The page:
Updated October 13, 2020
The 2021 Cost of Living Adjustment (COLA) increase for the 70 million Americans who rely on Social Security, VA disability, military retirement and other government benefits will be 1.3%. While a many were hoping for a much higher increase in 2021 this is positive news that there will be any increase given earlier projections of no increase at all. COLA increases are based on the inflation measurement period of the 3rd quarter (July, August, and September) compared to the previous 3rd quarter.
“The 1.3 percent cost-of-living adjustment (COLA) will begin with benefits payable to more than 64 million Social Security beneficiaries in January 2021.” ~ SSA statement
#BREAKING! Approximately 70 million Americans will get a 1.3% increase in monthly #SocialSecurity benefits and #SSI payments in 2021. Check our blog later this morning for more information: https://t.co/42WeesNNHV #COLA #2021COLA pic.twitter.com/BpK20EC2av
— Social Security (@SocialSecurity) October 13, 2020
2021 Cola Effective & Payment Dates:
- Retired military veterans, VA rates for compensation and pension for disabled veterans and surviving families will be effective December 1, 2020 and will be reflected on the first check to be paid on December 31, 2020.
- Social Security benefits will be effective beginning with the December 2020 benefits, which are payable in January 2020.
- Federal SSI & SSDI payment levels will be effective for payments made for January 2020.
2021 COLA (Cost-of-Living Adjustments) Increase Watch
Q3 (July-Sept.) 2020 COLA & CPI Summary
- The Q3 (July-Sept.) CPI-W (253.412) increased Year over Year by 1.28%.
- The September CPI-W (254.004) increased Year over Year by 1.18%
- The August CPI-W (253.597) increased Year over Year by 1.39%
- The July CPI-W (252.636) increased Year over Year by .96%
- The Consumer Price Index for All Urban Consumers (CPI-U) increased 0.4 percent in August on a seasonally adjusted basis after rising 0.6 percent in July. The monthly increase in the seasonally adjusted all items index was broad-based.
- A sharp rise in the used cars and trucks index was the largest factor, but the indexes for gasoline, shelter, recreation, and household furnishings and operations also contributed.
- The energy index rose 0.9 percent in August as the gasoline index rose 2.0 percent.
- The food index rose 0.1 percent in August after falling in July; an increase in the food away from home index more than offset a slight decline in the food at home index.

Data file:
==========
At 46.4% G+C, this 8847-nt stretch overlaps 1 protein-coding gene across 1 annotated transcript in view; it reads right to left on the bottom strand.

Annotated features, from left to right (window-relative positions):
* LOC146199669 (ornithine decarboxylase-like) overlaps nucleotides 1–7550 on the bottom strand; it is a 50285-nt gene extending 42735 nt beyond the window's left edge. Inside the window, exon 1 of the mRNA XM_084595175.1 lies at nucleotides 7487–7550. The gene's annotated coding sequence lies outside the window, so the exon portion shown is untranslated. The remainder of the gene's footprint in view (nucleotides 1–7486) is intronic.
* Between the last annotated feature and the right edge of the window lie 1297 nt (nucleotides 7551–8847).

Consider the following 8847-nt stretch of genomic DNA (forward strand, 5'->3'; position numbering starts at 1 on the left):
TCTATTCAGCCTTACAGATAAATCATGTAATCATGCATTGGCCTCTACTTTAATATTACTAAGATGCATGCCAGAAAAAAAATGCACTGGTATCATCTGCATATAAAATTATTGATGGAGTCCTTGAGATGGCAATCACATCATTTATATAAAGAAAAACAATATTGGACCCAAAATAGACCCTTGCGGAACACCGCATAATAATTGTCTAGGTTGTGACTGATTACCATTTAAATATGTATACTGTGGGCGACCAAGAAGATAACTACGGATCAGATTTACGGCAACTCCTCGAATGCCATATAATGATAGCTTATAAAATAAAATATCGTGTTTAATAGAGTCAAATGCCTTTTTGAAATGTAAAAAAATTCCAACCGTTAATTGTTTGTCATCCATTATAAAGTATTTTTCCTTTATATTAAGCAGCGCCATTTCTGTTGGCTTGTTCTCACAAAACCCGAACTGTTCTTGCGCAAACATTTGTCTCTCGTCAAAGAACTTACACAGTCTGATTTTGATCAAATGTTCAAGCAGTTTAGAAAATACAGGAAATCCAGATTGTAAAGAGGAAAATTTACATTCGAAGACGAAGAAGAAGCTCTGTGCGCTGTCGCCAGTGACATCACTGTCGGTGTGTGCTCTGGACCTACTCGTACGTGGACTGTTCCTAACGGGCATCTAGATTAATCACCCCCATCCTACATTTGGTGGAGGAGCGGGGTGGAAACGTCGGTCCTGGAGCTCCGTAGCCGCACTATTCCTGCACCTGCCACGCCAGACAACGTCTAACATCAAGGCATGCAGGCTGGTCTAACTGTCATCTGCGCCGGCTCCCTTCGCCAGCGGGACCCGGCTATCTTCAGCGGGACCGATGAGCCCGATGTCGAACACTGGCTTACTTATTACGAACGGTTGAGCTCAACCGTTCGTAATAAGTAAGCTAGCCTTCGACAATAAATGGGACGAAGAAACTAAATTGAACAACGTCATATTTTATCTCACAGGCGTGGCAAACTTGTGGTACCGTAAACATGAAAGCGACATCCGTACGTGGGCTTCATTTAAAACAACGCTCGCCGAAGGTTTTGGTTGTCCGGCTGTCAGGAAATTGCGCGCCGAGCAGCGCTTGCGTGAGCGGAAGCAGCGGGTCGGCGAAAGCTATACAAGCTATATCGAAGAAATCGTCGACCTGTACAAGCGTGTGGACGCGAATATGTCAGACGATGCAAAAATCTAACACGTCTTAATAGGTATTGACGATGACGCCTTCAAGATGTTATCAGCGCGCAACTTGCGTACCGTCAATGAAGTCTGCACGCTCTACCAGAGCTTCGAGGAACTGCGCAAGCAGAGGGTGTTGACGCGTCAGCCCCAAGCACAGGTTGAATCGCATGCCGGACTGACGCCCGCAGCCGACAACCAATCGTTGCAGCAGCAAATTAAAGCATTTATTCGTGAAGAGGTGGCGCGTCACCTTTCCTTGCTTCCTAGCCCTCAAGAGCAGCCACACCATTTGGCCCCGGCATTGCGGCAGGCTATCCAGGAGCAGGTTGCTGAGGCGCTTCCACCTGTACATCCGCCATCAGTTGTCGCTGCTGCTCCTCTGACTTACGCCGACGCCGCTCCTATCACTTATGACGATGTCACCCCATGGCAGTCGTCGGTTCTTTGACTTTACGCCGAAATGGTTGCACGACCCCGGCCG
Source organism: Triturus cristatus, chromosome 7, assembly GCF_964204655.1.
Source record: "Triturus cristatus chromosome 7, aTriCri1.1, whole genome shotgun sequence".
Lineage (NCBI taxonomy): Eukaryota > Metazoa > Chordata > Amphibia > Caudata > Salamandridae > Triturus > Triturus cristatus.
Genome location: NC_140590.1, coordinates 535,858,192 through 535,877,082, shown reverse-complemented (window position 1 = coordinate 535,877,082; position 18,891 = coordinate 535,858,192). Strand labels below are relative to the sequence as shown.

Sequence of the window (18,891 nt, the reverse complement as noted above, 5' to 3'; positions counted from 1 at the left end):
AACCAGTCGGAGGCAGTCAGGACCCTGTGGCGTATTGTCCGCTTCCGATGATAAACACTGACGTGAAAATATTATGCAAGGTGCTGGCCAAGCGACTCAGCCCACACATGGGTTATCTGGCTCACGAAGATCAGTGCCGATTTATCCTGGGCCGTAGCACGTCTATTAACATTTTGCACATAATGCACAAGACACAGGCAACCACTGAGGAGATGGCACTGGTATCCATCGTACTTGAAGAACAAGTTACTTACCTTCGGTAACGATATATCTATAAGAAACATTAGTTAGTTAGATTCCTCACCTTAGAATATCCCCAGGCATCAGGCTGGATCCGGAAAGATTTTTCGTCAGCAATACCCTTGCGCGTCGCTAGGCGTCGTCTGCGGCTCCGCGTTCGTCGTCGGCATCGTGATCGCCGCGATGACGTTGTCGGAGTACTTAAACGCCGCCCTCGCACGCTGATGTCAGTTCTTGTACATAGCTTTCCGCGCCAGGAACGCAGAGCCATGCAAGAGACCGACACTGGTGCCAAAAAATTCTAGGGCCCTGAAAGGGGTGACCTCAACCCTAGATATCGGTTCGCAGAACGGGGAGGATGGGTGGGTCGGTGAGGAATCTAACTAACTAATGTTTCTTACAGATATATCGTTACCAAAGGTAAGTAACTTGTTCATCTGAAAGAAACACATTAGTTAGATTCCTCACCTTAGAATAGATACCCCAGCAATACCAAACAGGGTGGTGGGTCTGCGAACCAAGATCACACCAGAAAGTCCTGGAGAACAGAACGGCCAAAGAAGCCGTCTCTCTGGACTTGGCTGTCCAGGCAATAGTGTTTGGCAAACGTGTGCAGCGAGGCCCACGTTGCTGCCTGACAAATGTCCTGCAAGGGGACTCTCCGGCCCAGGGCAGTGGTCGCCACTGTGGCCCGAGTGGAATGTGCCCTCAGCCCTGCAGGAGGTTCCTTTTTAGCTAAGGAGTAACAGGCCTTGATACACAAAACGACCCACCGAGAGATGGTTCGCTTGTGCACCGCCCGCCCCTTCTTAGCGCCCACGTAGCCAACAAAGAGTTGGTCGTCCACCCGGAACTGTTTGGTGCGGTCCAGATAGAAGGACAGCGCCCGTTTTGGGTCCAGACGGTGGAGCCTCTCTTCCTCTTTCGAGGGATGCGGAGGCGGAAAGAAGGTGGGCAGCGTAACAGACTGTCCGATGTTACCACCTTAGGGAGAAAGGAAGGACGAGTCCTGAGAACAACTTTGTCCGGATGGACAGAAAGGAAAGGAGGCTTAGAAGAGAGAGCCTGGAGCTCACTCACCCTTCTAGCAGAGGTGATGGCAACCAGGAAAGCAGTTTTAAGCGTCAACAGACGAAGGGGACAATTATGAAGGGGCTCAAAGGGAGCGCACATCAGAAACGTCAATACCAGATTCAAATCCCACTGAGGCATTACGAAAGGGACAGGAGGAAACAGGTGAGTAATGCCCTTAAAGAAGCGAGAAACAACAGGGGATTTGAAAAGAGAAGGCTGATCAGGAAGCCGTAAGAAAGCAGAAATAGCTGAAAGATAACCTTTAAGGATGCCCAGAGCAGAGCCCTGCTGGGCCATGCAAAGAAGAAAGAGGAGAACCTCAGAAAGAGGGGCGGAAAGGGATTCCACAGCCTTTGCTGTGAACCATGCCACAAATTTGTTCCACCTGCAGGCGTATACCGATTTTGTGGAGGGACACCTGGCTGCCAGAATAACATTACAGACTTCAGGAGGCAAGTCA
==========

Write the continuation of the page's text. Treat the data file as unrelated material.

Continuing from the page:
- The food index rose 0.1 percent in August after falling in July.
- The energy index rose 0.9 percent in August, its third consecutive increase.
- The index for all items less food and energy increased 0.4 percent in August after rising 0.6 percent in July.
- The all items index increased 1.3 percent for the 12 months ending August; this
figure has been rising since the period ending May 2020, when the 12-month
increase was 0.1 percent.
- The index for all items less food and energy increased 1.7 percent over the last 12 months.
Reasons for COLA Increase in 2021
- COVID-19 has created food and product disruption which could result in higher prices in Q3, a key measurement within the CPI-W. China has already seen their consumer inflation rise to its highest levels in years.
- Coronavirus fears and the economic impact may subside by the time the CPI-W measurement period begins in July.
- Continued tariffs from the U.S.-China tiff could lift the price of goods which is recognized in a higher CPI-W.
Reasons for a Lower Than Expected COLA Increase in 2021
- Travel, entertainment, dining, auto sales and much more will continue to be depressed.
- The limited deal to halt the Trade War with China could reduce the price of goods but effectively lower the CPI-W, a component of the calculation.
- U.S. economic growth will most likely slow due to uncertainties in the economy such as trade issues, an election year and most importantly the coronavirus pandemic.
Could Negative Inflation (Deflation) Affect 2022 COLA?
Deflation, as it applies to COLA, is a decrease in the CPI-W from the previous 3rd quarter to the next. Put another way, deflation is negative inflation. Fortunately for COLA beneficiaries in 2021, the law protects benefits from decreasing due to deflation. Meaning the COLA rates will be the same in 2021, if there is deflation.
However, deflation could impact 2022 because if there is negative inflation, it will get deducted from the next positive COLA. For example, assume this year’s COLA is -.5%. If 2022’s COLA calculation is a 1.5% increase, recipients would only see a 1.0% increase (1.5% – 0.5% = 1.0%).
This happened once before in 2011. For a COLA to have been triggered for 2011, the CPI-W would have had to not only increase, but increase beyond the highest point it had reached at the end of the 2008 third quarter. Although the CPI-W rebounded in 2010 it was not enough to surpass its 3rd quarter 2008 level, and hence no COLA increase in 2011.